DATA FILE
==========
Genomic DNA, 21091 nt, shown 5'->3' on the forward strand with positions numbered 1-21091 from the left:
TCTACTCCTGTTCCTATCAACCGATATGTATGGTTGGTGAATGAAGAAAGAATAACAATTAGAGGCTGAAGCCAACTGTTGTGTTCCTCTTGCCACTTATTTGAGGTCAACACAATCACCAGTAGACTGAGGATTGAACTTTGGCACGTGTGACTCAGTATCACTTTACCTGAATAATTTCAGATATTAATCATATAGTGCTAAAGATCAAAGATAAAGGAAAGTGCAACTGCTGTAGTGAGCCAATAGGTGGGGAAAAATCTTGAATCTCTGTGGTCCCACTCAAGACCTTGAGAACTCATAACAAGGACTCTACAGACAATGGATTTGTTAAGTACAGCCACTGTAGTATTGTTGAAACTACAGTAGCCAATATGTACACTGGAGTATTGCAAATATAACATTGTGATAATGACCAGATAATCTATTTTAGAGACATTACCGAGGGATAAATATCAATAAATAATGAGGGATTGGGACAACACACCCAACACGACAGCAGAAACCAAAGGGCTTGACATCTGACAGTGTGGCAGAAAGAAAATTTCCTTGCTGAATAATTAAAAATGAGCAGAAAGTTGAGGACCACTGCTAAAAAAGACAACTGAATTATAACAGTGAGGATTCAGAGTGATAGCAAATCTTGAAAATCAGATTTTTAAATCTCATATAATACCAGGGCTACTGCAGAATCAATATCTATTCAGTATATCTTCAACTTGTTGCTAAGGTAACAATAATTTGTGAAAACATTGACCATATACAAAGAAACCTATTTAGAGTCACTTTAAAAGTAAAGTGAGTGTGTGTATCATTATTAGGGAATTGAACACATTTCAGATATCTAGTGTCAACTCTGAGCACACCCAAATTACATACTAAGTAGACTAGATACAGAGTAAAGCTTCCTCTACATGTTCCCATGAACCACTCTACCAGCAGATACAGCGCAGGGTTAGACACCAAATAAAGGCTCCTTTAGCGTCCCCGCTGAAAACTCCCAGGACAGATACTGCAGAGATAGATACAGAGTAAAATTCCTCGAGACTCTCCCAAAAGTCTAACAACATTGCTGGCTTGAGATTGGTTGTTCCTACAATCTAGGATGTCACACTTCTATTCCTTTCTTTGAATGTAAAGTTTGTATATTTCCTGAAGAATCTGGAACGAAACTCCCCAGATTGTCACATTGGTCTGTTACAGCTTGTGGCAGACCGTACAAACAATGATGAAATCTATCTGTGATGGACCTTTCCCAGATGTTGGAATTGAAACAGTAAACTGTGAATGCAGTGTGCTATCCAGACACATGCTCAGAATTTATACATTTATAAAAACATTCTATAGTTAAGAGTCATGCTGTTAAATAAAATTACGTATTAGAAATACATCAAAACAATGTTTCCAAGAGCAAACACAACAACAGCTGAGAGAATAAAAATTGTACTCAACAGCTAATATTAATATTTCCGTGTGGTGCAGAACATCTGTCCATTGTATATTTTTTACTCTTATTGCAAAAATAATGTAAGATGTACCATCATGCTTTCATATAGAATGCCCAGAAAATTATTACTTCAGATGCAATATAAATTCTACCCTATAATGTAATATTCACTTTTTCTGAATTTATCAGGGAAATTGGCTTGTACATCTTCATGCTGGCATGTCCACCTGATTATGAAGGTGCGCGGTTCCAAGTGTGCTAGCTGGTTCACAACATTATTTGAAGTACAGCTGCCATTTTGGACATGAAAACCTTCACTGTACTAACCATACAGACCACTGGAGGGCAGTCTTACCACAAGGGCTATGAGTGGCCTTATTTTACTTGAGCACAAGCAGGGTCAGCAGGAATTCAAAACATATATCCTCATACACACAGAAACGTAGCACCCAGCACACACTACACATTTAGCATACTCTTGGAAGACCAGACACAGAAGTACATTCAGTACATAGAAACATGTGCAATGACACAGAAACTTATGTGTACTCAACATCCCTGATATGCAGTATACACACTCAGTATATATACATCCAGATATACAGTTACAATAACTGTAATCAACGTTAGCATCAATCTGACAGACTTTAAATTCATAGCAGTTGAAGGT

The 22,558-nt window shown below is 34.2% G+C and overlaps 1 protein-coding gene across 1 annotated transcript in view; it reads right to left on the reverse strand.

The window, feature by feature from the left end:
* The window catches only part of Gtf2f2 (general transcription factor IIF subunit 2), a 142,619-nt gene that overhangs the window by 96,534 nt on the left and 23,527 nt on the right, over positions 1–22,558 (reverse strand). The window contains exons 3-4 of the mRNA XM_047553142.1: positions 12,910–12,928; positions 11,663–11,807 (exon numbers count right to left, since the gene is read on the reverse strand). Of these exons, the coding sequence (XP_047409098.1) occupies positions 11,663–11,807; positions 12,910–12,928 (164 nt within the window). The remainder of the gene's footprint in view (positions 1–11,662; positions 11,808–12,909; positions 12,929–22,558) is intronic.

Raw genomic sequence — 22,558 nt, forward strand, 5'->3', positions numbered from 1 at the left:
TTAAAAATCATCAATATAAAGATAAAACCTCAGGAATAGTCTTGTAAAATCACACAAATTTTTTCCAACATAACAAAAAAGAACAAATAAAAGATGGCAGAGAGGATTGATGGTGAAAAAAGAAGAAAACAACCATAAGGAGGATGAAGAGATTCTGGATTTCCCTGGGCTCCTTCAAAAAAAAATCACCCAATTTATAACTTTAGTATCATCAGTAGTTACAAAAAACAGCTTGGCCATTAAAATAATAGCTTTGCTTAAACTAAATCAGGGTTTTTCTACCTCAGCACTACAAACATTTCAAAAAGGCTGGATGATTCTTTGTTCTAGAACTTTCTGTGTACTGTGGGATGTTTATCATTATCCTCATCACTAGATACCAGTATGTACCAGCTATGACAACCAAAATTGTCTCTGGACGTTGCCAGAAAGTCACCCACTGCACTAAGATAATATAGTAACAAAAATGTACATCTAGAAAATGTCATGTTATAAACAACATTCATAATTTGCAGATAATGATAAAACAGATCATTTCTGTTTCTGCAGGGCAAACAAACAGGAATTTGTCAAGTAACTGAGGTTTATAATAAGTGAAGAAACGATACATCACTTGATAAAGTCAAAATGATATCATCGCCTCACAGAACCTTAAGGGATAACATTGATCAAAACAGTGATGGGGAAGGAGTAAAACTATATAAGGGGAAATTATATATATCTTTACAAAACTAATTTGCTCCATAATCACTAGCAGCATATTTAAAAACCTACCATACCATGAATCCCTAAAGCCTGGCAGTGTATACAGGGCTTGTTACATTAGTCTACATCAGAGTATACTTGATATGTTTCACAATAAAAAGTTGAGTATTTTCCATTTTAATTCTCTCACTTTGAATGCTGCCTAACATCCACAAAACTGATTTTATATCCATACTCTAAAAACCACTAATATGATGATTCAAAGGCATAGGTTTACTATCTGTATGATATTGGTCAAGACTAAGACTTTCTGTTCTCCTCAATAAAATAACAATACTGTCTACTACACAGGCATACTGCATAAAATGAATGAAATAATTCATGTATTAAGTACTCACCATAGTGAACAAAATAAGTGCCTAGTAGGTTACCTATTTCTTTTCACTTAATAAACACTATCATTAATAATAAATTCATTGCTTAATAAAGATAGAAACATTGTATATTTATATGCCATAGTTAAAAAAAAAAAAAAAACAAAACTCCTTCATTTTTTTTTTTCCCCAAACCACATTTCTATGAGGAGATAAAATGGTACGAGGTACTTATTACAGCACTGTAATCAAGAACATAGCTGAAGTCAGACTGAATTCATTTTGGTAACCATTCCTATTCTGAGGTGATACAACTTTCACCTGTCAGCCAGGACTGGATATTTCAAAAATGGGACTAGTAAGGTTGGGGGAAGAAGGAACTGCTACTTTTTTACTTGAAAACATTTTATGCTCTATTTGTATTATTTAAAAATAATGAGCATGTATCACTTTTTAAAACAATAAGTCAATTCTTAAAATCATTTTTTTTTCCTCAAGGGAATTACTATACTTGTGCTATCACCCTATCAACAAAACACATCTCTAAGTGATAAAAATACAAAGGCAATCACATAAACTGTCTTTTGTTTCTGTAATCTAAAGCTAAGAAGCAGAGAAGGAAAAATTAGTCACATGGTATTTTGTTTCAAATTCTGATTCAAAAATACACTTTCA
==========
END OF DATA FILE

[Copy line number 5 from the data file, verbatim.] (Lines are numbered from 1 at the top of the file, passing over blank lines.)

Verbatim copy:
* The window catches only part of Gtf2f2 (general transcription factor IIF subunit 2), a 142,619-nt gene that overhangs the window by 96,534 nt on the left and 23,527 nt on the right, over positions 1–22,558 (reverse strand). The window contains exons 3-4 of the mRNA XM_047553142.1: positions 12,910–12,928; positions 11,663–11,807 (exon numbers count right to left, since the gene is read on the reverse strand). Of these exons, the coding sequence (XP_047409098.1) occupies positions 11,663–11,807; positions 12,910–12,928 (164 nt within the window). The remainder of the gene's footprint in view (positions 1–11,662; positions 11,808–12,909; positions 12,929–22,558) is intronic.